The fifth and final type of montage is Intellectual Montage where a shot is used to create an intellectual, abstract idea. In Eisenstein’s theory of montage there can be edits to shots that are not part of the story world, so a politician speaking in a podium before a crowd cuts to a rocket hurtling towards space, or to a shot of a dog barking: this is to give the idea, through a symbolic image, that the speaker is dynamic, like rocket, or yapping like a dog. In contrast to Eisenstein’s editing, only very rarely will narrative films break the story world to present symbolic ideas, but intellectual montage is often used while the realism of the story world is maintained. In a narrative film any shot that establishes a location or a character gives an idea about that character: the humble home showing the humble person, the grand house the grand person. In a narrative film scene there can be cutaways, a shot that convey ideas, the setting of the story or some element commenting on the scene. Eisenstein’s theory of montage identifies Intellectual Montage as a very specific type of shot, but every shot in a narrative has a mis en scene that contributes to the story, so that the presents not just an event, story action, what happens in the shot, but a narrative image of the story: here, what is shown can have symbolic meaning. In a narrative film these may not be political ideas, a in Einsteins films, but they are shots presenting ideas related to the narration: a person is in prison and shots show metal doors clanging shut: this is a realist image, but it also contains the idea of being trapped and imprisoned.
As a concept montage will remain theoretically separate to continuity film making as it is discussed and presented in film theory, but they are in fact inter related, using the same methods of editing, with the main difference being in form: montage being related to political, social, Soviet Socialist film making and classical continuity with character based mimetic narrative.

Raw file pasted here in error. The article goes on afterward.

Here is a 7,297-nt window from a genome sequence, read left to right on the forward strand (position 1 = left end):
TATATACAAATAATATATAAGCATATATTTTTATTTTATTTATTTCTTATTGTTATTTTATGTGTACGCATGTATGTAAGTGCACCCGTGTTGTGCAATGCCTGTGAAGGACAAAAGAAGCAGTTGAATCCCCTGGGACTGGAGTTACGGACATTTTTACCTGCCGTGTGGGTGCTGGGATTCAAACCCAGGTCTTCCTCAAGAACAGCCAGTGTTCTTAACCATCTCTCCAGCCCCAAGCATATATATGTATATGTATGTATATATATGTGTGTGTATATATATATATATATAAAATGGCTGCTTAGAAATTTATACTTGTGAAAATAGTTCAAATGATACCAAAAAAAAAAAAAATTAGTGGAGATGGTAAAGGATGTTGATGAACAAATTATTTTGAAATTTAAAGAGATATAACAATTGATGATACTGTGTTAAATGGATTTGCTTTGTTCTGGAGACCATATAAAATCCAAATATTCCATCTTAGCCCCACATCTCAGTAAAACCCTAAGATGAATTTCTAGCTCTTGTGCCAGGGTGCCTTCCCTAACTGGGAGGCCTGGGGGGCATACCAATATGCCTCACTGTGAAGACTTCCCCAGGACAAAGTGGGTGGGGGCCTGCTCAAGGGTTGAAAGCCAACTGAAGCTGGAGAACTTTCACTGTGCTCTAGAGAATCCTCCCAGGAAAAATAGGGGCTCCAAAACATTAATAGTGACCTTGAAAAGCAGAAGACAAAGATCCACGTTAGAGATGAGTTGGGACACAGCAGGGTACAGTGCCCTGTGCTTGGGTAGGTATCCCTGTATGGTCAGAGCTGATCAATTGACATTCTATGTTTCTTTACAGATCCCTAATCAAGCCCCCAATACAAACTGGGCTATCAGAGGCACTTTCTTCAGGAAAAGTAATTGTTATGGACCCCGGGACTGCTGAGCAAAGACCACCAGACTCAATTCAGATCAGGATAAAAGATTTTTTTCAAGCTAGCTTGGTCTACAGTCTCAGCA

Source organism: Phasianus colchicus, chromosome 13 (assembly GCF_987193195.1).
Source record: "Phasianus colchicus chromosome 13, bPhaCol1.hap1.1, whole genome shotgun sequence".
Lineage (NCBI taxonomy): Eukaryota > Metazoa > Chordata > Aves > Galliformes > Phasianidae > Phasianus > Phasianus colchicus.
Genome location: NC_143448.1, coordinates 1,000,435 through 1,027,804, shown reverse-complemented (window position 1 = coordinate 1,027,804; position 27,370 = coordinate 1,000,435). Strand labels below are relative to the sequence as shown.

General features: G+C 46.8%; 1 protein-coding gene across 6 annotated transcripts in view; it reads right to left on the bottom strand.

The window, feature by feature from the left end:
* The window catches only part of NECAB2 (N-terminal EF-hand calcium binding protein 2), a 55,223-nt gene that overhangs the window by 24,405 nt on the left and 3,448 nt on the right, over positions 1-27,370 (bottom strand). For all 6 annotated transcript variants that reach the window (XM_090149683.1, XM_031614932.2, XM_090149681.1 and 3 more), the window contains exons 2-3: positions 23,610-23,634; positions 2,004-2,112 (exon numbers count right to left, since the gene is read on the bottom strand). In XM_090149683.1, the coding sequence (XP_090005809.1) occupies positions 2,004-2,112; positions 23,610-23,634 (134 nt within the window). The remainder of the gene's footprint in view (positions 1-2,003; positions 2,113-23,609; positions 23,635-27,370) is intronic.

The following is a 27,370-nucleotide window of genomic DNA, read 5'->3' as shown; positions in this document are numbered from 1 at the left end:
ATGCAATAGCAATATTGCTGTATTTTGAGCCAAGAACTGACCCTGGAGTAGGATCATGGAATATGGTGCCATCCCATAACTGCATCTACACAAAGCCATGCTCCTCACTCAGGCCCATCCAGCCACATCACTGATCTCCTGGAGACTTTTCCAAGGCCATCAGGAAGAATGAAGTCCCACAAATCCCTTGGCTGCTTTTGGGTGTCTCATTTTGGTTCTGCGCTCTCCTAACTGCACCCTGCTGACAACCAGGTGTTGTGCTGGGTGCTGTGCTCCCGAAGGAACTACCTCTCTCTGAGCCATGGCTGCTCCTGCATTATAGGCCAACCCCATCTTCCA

All editing has an effect, it changes something, but it’s possible to articulate how specific editing choices create an effect that is more than just the shot information. When the continuity system is taught, there is the principle of the match cut: a match on action between one shot and the next so that the editing is realistic: there’s no sense of interruption, no awkward jump. This oversimplifies editing and there are different choices at the editing point. The edit point can be at the moment of action, when a character sitting or standing, so that attention is on the movement and the edit passes effectively unnoticed, but just as often the edit point can produce a bounce, a stress at the edit point. The movement starts and the next cut jumps forward, and this gives emphasis to the action. An edit can also be at a static point and then the new shot, edited in at a static point will draw attention. Once again, editing is not done just for continuity but to narrate and an edit with a bounce creates a need to focus attention on what is being shown, so a reaction cut may be in advance of the speech finishing ensure that the reaction is matched and understood in direct relation to the speech. The editing point is a dramatic moment, not just a mechanistic choice.